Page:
> > "Jim" wrote:
    > >
    > >> 64bit WMP uses 64bit codecs so it was next to useless until we got 64bit
    > >> ffdshow.
    > >>
    > >>
    > >>

    >
    > OK, thank you guys.
    > This means that I just leave these apps as installed by the setup to not
    > mess up with other apps that might need the 32Bit version ... or the
    > 64Bit version.
    > Its kinda like a 'Deja-vu', yeeaaars ago when we moved from 16Bit to
    > 32Bit. ;-)
    >
    > Franz
    >
    Carlos, Oct 13, 2009
    #6
  7. "Charlie Russel - MVP" <> wrote in message
    news:...
    > Very much like the move to 32-bit. Only more so, since MS dropped support
    > for ANY 16 bit applications, and for DOS applications. They simply won't
    > run. (However, you can use the downloadable Windows VirtualPC plus XPMode
    > to run them virtualized.)
    >
    > --
    > Charlie.
    > http://msmvps.com/blogs/xperts64
    > http://mvp.support.microsoft.com/profile/charlie.russel
    >
    >
    > "Franz Leu" <> wrote in message
    > news:eD%...
    >> Carlos schrieb:
    >>> Jim,
    >>> That was correct for Vista x64.
    >>> Win 7 has embedded codecs for most of the popular formats, both in x86
    >>> and x64 versions.
    >>> Moreover Directshow type codecs (the ones used by ffdshow) run at a
    >>> lower priority. The new buzzword is Windows Media Foundation. Those are
    >>> the preferred codecs used by WMP and WMC.
    >>> Carlos
    >>>
    >>> "Jim" wrote:
    >>>
    >>>> 64bit WMP uses 64bit codecs so it was next to useless until we got
    >>>> 64bit ffdshow.
    >>>>
    >>>>

    >>
    >> OK, thank you guys.
    >> This means that I just leave these apps as installed by the setup to not
    >> mess up with other apps that might need the 32Bit version ... or the
    >> 64Bit version.
    >> Its kinda like a 'Deja-vu', yeeaaars ago when we moved from 16Bit to
    >> 32Bit. ;-)
    >>
    >> Franz

    >




    Charlie,

    I have a 16 bit application from 1995 that will not run under Windows XP
    Mode. Well, it does, but not on the Windows 7 desktop.

    Any ideas?

    --

    Richard Urban
    Microsoft MVP
    Windows Desktop Experience & Security
    Richard Urban, Oct 13, 2009
    #7
  8. Franz Leu

    Carlos Guest

    Richard,
    Install freeware virtual machine Virtualbox (www.virtualbox.org).
    Later on install any 32-bit OS you may have stashed in your shelves and try
    your 16-bit "oldie".
    Brute force, but it will surely work!
    :)
    Carlos

    "Richard Urban" wrote:

    > "Charlie Russel - MVP" <> wrote in message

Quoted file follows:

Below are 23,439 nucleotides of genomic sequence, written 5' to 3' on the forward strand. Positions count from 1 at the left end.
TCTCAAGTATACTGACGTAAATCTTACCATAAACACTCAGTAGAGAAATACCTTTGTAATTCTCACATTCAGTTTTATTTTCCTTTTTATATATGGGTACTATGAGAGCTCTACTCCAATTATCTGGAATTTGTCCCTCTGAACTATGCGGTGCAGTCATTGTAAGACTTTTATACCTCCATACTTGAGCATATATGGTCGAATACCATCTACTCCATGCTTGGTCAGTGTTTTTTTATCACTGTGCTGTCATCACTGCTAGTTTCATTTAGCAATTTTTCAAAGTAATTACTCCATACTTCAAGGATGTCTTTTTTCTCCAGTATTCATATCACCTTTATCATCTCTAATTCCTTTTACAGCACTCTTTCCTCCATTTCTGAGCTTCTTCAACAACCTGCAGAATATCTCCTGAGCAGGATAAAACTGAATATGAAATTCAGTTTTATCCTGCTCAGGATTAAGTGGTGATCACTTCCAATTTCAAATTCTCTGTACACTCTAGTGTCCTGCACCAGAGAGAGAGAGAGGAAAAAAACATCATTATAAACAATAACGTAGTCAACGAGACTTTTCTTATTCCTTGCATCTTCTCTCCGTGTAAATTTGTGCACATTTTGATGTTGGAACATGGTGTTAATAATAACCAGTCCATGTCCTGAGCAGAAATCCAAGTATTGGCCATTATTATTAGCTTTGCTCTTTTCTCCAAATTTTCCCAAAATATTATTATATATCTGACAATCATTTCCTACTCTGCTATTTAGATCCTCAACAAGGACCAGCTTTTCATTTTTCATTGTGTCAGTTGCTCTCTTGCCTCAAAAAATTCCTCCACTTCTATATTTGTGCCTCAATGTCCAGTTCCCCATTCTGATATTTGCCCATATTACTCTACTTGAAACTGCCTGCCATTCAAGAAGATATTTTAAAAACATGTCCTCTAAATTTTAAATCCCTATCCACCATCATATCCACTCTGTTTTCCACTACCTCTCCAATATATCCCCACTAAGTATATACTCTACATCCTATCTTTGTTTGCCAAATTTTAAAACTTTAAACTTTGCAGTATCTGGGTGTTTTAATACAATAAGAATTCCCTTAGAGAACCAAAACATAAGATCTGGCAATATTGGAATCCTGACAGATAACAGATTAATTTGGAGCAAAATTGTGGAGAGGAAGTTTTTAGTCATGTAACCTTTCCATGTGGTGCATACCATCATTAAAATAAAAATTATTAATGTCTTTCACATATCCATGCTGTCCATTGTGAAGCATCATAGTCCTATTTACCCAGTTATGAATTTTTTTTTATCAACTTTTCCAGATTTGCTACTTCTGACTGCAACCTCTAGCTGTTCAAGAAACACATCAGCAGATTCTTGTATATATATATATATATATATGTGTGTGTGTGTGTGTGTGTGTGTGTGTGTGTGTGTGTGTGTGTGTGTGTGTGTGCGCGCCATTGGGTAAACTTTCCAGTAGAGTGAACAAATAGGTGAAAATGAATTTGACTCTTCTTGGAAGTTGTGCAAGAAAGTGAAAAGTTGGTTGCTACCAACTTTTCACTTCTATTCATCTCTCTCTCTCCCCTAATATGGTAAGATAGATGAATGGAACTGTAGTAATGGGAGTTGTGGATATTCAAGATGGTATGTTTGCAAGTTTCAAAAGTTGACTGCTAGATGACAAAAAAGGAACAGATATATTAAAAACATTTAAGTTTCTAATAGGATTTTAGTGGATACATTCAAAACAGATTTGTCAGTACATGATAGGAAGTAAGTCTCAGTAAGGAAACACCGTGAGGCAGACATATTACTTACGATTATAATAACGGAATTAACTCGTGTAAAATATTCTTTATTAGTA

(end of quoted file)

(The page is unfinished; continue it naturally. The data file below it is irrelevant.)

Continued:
> news:...
    > > Very much like the move to 32-bit. Only more so, since MS dropped support
    > > for ANY 16 bit applications, and for DOS applications. They simply won't
    > > run. (However, you can use the downloadable Windows VirtualPC plus XPMode
    > > to run them virtualized.)
    > >
    > > --
    > > Charlie.
    > > http://msmvps.com/blogs/xperts64
    > > http://mvp.support.microsoft.com/profile/charlie.russel
    > >
    > >
    > > "Franz Leu" <> wrote in message
    > > news:eD%...
    > >> Carlos schrieb:
    > >>> Jim,
    > >>> That was correct for Vista x64.
    > >>> Win 7 has embedded codecs for most of the popular formats, both in x86
    > >>> and x64 versions.
    > >>> Moreover Directshow type codecs (the ones used by ffdshow) run at a
    > >>> lower priority. The new buzzword is Windows Media Foundation. Those are
    > >>> the preferred codecs used by WMP and WMC.
    > >>> Carlos
    > >>>
    > >>> "Jim" wrote:
    > >>>
    > >>>> 64bit WMP uses 64bit codecs so it was next to useless until we got
    > >>>> 64bit ffdshow.
    > >>>>
    > >>>>
    > >>
    > >> OK, thank you guys.
    > >> This means that I just leave these apps as installed by the setup to not
    > >> mess up with other apps that might need the 32Bit version ... or the
    > >> 64Bit version.
    > >> Its kinda like a 'Deja-vu', yeeaaars ago when we moved from 16Bit to
    > >> 32Bit. ;-)
    > >>
    > >> Franz

    > >

    >
    >
    >
    > Charlie,
    >
    > I have a 16 bit application from 1995 that will not run under Windows XP
    > Mode. Well, it does, but not on the Windows 7 desktop.
    >
    > Any ideas?
    >
    > --
    >
    > Richard Urban
    > Microsoft MVP
    > Windows Desktop Experience & Security
    >
    >
    Carlos, Oct 14, 2009
    #8
  9. "Carlos" <> wrote in message
    news:...
    > Richard,
    > Install freeware virtual machine Virtualbox (www.virtualbox.org).
    > Later on install any 32-bit OS you may have stashed in your shelves and
    > try
    > your 16-bit "oldie".
    > Brute force, but it will surely work!
    > :)
    > Carlos
    >
    > "Richard Urban" wrote:
    >
    >> "Charlie Russel - MVP" <> wrote in message
    >> news:...
    >> > Very much like the move to 32-bit. Only more so, since MS dropped
    >> > support
    >> > for ANY 16 bit applications, and for DOS applications. They simply
    >> > won't
    >> > run. (However, you can use the downloadable Windows VirtualPC plus
    >> > XPMode
    >> > to run them virtualized.)
    >> >
    >> > --
    >> > Charlie.
    >> > http://msmvps.com/blogs/xperts64
    >> > http://mvp.support.microsoft.com/profile/charlie.russel
    >> >
    >> >
    >> > "Franz Leu" <> wrote in